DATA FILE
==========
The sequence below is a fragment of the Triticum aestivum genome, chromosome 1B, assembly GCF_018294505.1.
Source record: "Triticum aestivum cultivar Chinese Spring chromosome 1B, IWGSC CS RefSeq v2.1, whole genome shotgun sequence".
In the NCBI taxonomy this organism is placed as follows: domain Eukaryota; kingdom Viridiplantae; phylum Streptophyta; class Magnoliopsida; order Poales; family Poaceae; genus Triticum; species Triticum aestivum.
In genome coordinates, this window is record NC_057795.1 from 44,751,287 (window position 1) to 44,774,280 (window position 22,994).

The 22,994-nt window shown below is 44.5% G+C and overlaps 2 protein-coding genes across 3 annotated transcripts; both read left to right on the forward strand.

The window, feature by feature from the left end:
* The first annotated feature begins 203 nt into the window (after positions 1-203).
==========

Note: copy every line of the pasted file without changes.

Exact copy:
The sequence below is a fragment of the Triticum aestivum genome, chromosome 1B, assembly GCF_018294505.1.
Source record: "Triticum aestivum cultivar Chinese Spring chromosome 1B, IWGSC CS RefSeq v2.1, whole genome shotgun sequence".
In the NCBI taxonomy this organism is placed as follows: domain Eukaryota; kingdom Viridiplantae; phylum Streptophyta; class Magnoliopsida; order Poales; family Poaceae; genus Triticum; species Triticum aestivum.
In genome coordinates, this window is record NC_057795.1 from 44,751,287 (window position 1) to 44,774,280 (window position 22,994).

The 22,994-nt window shown below is 44.5% G+C and overlaps 2 protein-coding genes across 3 annotated transcripts; both read left to right on the forward strand.

The window, feature by feature from the left end:
* The first annotated feature begins 203 nt into the window (after positions 1-203).